2015 Viscometers Survey Results

Many industries measure viscosity, though the biggest user is the quality control department utilizing single-point measurement.

By Trevor Henderson

2015 Viscometer Survey Results

Research scientists also use viscometers to see how a material reacts to being sheared. The task at hand determines the kind of viscometer to use—different viscometers measure different magnitudes of viscosity and different changes in it. According to one expert, the most important factor to consider when buying a viscometer is robustness, even if users have to give up some sensitivity.

Top 6 Questions You Should Ask When Buying a Viscometer

  1. What kind of temperature control and spindle rotational speed control does the instrument offer? Temperature is critical, since viscosity generally rises as a fluid cools. Spindle rotation may also affect viscosity.
  2. What range of accessories (ex. sample holders) does the company offer for the instrument?
  3. How easy to use is the viscometer? Since most users nowadays aren’t experts, an easy-to-use instrument is probably the best fit for most labs.
  4. What are the sizes of the samples you’ll be working with? This may be an issue when analyzing very expensive materials such as drugs or proteins and cost of ownership is also important for high-volume applications.
  5. What is the instrument’s measurement range? If you’re analyzing petroleum, from crude oil to gasoline, do you want to change out the capillary for each measurement, or use something that works all the way through?
  6. What kind of service and support does the company provide?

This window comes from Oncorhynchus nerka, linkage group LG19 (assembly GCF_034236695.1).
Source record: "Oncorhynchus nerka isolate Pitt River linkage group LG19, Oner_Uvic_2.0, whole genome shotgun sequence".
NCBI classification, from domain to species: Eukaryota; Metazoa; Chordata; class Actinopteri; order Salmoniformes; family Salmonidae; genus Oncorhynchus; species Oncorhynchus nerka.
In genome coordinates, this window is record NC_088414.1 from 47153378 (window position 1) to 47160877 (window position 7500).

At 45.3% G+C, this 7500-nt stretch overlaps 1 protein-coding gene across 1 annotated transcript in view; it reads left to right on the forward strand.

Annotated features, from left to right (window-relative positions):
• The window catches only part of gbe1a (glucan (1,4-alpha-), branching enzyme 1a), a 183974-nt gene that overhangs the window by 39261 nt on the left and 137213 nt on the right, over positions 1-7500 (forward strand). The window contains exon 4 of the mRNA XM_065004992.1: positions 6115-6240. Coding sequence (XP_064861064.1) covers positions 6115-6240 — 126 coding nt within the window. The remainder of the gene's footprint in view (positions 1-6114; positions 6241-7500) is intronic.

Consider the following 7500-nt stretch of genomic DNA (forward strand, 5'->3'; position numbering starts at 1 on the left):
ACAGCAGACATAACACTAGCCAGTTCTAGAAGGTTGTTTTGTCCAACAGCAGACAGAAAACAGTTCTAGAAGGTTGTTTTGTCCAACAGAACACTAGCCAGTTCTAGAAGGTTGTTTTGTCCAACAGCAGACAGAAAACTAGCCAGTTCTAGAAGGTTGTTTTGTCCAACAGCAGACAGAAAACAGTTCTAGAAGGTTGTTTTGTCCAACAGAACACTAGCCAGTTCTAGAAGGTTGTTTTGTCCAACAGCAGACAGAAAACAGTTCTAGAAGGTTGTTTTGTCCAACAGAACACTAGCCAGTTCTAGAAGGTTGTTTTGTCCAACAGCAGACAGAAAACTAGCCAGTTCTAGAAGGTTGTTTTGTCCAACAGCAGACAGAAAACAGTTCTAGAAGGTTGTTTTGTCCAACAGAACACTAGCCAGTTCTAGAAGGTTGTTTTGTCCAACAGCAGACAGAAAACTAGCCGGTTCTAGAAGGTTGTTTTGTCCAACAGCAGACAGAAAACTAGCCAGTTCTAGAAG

Viscometer types used by survey respondents:

Rotational viscometer 68%
U-Tube / Ostwald Viscometer 29%
Falling Ball Viscometer 8%
Vibrational Viscometer 8%
Falling Piston Viscometer 1%
Rectangular Slit Viscometer 1%
Other 11%

Frequency of viscometer usage by survey respondents:

Several times daily 45%
Several times each week 24%
Two to three times a month 11%
Less than once a month 20%

Nearly 51% of respondents are engaged in purchasing a new viscometer. The reasons for these purchases are as follows:

Replacement of aging systems
Addition to existing systems, increase capacity
Setting up a new lab
First time purchase

Top 10 Features/Factors Respondents Look for When Purchasing a Viscometer:

Repeatability 86%
Durability / Rugged design 67%
Price 64%
Torque accuracy 60%
Simple operation 58%
Warranty 40%
Training 36%
Onsite service / support 34%
Extended warranty 26%
Compact design 24%

For more information on viscometers, including useful articles and a list of manufacturers, visit www.labmanager.com/viscometers

See the most recent survey results here

Categories: Surveys

Published In

Happy Labs Magazine Issue Cover
Happy Labs

Published: September 10, 2015

Cover Story

Happy Labs

Managers often work at instilling job satisfaction in their staff.  But to do this successfully, a manager must also be content in the workplace.